The New Year is all about possibility, hope, health, and doing things better. That’s why I’ll be deep frying as the ball drops. But I’m not deep-frying just anything. This isn’t the state fair (where everything from butter to kool-aid makes it into the bubbling oil).
I’m in the real world.
This is a Libyan dish – one that combines the best of everything – delicate potato wedges, stuffed with wonderfully spiced meat loaded up with fresh parsley, crunchy breadcrumbs and a whole lot of yum. I can count on one hand the number times I’ve deep fried in the last couple of years, so this is a big deal. And, while it isn’t steamed veggies, it’s pretty well rounded as far as fried food goes.
Eh. Who am I kidding. This isn’t the healthiest dish in the world.
But it is a nod to mixing things up, having little Adventures, getting out of my comfort zone.
And that’s what I hope for all of us in 2012.
Note: Some Libyans like to serve these swimming in a simple tomato sauce, but I prefer to leave them crisp and dip them in the sauce instead. You can prepare this recipe days ahead and freeze them before frying, if desired.
Makes 4 dozen
3-4 large russet potatoes
2 cups breadcrumbs
1 lb ground lamb or beef
1 onion, minced
3 cloves garlic, crushed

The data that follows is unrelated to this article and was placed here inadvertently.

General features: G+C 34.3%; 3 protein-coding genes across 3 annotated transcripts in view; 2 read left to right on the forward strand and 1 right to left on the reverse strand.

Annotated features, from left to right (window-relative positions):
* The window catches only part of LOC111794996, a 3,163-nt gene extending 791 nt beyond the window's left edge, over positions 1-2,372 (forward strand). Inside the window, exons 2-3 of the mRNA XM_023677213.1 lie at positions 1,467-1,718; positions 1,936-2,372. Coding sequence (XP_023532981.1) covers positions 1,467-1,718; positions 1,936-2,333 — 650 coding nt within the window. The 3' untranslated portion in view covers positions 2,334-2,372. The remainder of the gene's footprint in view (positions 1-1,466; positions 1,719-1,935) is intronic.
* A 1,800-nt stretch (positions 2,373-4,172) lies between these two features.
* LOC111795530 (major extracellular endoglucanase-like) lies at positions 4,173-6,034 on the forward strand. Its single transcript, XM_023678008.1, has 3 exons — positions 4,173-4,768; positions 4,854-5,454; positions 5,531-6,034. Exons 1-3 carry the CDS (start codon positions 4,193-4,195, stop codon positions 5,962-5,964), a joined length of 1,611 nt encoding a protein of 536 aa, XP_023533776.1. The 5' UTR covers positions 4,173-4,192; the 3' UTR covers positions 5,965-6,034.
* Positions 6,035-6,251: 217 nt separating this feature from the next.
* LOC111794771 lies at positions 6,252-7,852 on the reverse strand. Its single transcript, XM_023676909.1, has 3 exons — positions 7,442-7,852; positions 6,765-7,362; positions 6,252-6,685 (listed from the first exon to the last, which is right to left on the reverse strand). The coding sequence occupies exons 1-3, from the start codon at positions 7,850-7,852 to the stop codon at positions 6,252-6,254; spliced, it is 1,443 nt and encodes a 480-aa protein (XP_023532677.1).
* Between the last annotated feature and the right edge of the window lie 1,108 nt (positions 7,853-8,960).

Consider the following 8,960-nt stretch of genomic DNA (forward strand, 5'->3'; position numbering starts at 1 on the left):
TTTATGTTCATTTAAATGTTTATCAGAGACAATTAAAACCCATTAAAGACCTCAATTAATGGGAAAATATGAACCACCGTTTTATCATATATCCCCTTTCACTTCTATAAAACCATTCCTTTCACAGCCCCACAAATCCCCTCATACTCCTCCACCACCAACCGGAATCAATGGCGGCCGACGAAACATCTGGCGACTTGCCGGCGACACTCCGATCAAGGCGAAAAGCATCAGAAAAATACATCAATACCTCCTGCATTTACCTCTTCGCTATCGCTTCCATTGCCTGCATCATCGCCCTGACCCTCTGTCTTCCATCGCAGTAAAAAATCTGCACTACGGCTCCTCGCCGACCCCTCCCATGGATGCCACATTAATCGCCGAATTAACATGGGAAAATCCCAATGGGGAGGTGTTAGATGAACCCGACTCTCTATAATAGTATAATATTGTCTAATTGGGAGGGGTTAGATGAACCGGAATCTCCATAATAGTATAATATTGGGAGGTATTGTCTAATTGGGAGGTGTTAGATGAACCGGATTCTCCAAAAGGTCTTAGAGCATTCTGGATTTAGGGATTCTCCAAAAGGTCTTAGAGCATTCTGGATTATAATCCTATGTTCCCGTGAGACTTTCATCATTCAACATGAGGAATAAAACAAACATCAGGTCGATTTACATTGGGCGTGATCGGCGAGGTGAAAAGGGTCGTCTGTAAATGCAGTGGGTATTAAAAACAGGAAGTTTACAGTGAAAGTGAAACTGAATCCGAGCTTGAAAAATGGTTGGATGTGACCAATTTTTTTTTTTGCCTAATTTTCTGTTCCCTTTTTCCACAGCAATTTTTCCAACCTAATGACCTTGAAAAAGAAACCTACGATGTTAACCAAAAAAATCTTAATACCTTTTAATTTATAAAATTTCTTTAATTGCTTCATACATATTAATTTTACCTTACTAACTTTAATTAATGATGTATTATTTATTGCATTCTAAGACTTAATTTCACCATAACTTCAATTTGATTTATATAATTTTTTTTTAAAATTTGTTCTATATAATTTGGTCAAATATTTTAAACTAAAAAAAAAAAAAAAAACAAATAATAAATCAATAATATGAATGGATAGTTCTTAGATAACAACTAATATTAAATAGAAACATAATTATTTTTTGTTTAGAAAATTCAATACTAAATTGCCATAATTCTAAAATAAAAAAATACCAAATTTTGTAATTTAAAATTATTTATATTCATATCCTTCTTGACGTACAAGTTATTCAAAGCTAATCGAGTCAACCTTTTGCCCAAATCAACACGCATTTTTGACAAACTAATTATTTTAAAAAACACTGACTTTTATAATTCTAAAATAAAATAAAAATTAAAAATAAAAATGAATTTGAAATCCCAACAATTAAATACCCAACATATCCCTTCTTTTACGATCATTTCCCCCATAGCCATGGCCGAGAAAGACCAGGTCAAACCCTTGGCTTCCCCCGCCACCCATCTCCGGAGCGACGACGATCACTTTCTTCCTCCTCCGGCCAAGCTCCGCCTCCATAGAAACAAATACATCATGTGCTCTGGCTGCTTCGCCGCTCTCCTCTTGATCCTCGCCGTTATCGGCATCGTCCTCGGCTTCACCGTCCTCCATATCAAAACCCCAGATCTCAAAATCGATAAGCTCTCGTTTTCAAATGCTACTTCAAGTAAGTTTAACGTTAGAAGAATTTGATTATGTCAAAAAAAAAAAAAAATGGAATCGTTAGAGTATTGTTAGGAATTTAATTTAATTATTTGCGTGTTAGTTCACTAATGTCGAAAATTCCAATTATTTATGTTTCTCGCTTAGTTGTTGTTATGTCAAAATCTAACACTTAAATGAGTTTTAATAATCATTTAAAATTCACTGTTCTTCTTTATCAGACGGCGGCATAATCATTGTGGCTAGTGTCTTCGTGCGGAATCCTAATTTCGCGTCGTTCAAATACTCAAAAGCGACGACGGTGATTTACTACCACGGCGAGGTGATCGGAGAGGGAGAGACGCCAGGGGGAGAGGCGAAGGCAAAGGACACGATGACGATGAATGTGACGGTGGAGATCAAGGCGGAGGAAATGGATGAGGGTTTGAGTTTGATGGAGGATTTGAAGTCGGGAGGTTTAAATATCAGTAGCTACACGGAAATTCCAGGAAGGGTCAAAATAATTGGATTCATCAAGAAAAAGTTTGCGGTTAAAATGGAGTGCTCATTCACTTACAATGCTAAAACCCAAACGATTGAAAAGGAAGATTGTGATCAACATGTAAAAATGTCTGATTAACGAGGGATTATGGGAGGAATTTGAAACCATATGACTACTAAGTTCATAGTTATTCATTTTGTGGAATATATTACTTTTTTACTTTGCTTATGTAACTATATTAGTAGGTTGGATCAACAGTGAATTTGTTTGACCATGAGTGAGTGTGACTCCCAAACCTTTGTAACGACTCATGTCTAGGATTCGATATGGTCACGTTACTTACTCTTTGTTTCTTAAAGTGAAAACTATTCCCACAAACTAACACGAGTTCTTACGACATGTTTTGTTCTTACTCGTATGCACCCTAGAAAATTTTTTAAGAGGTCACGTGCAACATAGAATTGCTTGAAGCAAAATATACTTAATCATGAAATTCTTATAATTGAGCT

3/4 tsp ginger
3/4 tsp cinnamon
1 tsp black pepper
1 tsp salt, or to taste
1/2 cup water
1 cup parsley, minced
breadcrumbs, as needed to make it pasty, not wet (about 3 Tbsp)
Tomato sauce, as desired [recipe]
This New Year I wish you a new perspective in life.
Today I’ll get there with a bit of stovetop travel.
Write a thank you note while you wait. Or perhaps a letter to an older family member who could use a smile.
You can refrigerate the stuffing for later or use it right away.
Use your fingers to press in the filling and smooth flat. Do this to all the potatoes until the filling is gone.
You can now freeze them on the cookie sheet for a couple of hours until set, then place in plastic baggies and freeze until needed. OR you can deep fry them right away.
Use 375F vegetable oil in a pot and cook in batches. Don’t crowd ‘em… When they are done, they’ll be golden brown, the potato will be tender and the filling hot. If they brown too fast before the potato can cook, drop the oil temperature.
Happy days to you.